It's inaccurate to call this the "No-Name'' basketball team.
It's better to call it the "One-Name'' team.
"We've made sure the only name on our uniforms this year is ‘IOWA,''' Coach Steve Alford said today. "We need to learn what the University of Iowa means and the importance of putting that on your chest.
That's what happens after a season when the record was 19-16.
That's what happens after the team finishes 0-8 on the road in the Big Ten.
That's what happens when the players think they'll be playing in the NCAA tournament, but wind up playing and losing in the first round in the NIT.
That's what happens when the basketball season ends in March and fans can't wait for spring football practice to start in April.
That's what happens when four players who were expected to be part of the team bailed out for various reasons during the summer.
That's what happens when Pierre Pierce, who started 32 games last season, is booked on a third-degree sexual assault charge on the first day of October. He's suspended from the team.
That's what happens when Alford spends three days visiting Bobby Knight, his old college coach, in Lubbock, Texas. [Don't forget, Knight never permitted the players' names to appear on the back of their jerseys at Indiana or Texas Tech].
The players don't seem to mind that they won't be identified by their names on the uniforms.
"This is all about Iowa basketball, not about individuals,'' said 6-11 Jared Reiner, a junior center.
"We're a team and we're together,'' said freshman guard Jeff Horner.
Time will tell if the new attitude pays off.
But let's be realistic. With Pierce now in a personal and basketball no-man's-land, Alford is down to seven recruited scholarship players. An eighth, Josh Kimm, was recently given a scholarship.
The rest of the team will be made up of walk-ons. Alford has two now, and may add another one or two.
It would take someone smoking funny tobacco to think this team could finish anywhere but in the second division of the Big Ten. Maybe deep in the second division.
But Alford is trying to say the right things.
"This is, as basketball IQ goes, one of our smartest teams,'' he said. "If this team can stay healthy and focused, I think we have a chance to be competitive.
"I'm motivated, I'm challenged, I'm fired up about this season because I spent three days in Lubbock with a guy with whom I have an incredible amount of respect.''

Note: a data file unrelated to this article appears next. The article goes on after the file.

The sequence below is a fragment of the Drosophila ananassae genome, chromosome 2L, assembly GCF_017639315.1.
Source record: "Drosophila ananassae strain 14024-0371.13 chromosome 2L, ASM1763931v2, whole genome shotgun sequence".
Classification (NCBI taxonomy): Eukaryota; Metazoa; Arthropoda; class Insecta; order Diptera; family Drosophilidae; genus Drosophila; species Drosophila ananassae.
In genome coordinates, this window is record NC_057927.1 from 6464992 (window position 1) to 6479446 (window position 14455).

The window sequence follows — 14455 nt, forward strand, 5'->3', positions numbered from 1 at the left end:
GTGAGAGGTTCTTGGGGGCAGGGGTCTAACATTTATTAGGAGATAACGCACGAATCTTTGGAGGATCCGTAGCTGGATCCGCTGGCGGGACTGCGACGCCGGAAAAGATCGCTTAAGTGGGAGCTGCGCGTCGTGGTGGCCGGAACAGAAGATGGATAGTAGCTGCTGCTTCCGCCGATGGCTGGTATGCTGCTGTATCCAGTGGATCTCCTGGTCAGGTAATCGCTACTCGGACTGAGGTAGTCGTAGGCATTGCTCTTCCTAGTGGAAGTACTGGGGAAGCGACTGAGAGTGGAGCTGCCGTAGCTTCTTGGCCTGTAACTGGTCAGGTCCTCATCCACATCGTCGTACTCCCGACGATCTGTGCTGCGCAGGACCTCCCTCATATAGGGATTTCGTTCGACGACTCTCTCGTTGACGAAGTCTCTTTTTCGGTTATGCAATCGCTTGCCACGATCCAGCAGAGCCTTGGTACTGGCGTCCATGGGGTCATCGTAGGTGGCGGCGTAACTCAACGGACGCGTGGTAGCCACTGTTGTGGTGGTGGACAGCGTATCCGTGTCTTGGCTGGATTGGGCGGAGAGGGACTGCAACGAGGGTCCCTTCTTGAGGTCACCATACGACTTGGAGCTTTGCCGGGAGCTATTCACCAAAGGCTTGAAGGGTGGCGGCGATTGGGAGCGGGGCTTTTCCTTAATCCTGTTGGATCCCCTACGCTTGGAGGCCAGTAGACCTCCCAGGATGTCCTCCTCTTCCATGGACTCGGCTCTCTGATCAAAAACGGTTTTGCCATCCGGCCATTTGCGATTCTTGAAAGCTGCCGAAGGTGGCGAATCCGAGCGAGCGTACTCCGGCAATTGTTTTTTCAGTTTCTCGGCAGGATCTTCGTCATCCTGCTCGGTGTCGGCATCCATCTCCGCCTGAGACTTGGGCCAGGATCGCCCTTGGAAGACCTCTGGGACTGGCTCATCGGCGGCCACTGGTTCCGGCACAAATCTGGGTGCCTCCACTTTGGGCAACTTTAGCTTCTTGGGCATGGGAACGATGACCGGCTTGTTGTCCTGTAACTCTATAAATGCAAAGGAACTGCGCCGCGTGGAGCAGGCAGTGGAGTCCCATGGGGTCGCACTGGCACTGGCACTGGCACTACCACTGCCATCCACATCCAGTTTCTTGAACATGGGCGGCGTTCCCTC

About last season, Alford said, "I'm my own worst critic. I did it as a player and I'm doing it as a coach. We didn't communicate last season. The staff didn't communicate with the players. We got distracted.
We were 13-4 and things were going pretty smoothly, then we lost a couple of Big Ten games in a row. We started trying different things that weren't in our system."
Alford said his junior class "has seen the good and the bad. They saw the good two years ago in the championship year and the bad last year when they had high expectations and didn't meet them.
"Now, because of the combination of those things and distractions over the summer, they've seen the ugly. So there's a Clint Eastwood flavor of the good, the bad and the ugly. Now it's a matter of what they want to do.''
By "the championship year,'' Alford was referring to the Big Ten tournament title his team won two seasons ago.
He feels some critics "are trying to diminish'' that achievement, regarding it as something no bigger than winning a four-team tournament in December. "We're the winningest coaching staff in Big Ten tournament history,'' Alford said.
Horner, the 6-3 guard from Mason City who committed to Iowa when he was a 15-year-old high school freshman, said he is 90 percent recovered from the stress fracture in his right foot.
"It hurts a little bit after workouts,'' he said, "but I'll be back to normal soon.''
Horner called it "a dream come true'' that he's finally part of the Hawkeye program.
Kimm, a 6-1 junior guard from Norway, Ia., transferred to Iowa from Kansas State, where he was an occasional starter.
His dad is Bruce Kimm, who has managed the Iowa Cubs and the Chicago Cubs. He was elevated to Chicago this past summer, but wasn't retained when the team played no better under him than it did under Don Baylor.
"My dad is back home now,'' Kimm said. "He's been playing golf, hunting and fishing, and really enjoying it.
"He hasn't made any decisions on what he'll do next. He has some options. Maybe he could be in the big leagues, maybe back with the Iowa Cubs next season.''
Josh Kimm said he visited his dad a number of times when he was managing the Chicago Cubs.
"I went to Atlanta for his first couple of games,'' he said, "and also made trips to Colorado and St. Louis. At Wrigley Field, I sat on the Cubs' bench for two games at the end of the season, and they had a 2-0 record while I was there.''
Vol. 2, No. 74
Oct. 10, 2002
[Ron Maly's e-mail address is firstname.lastname@example.org ]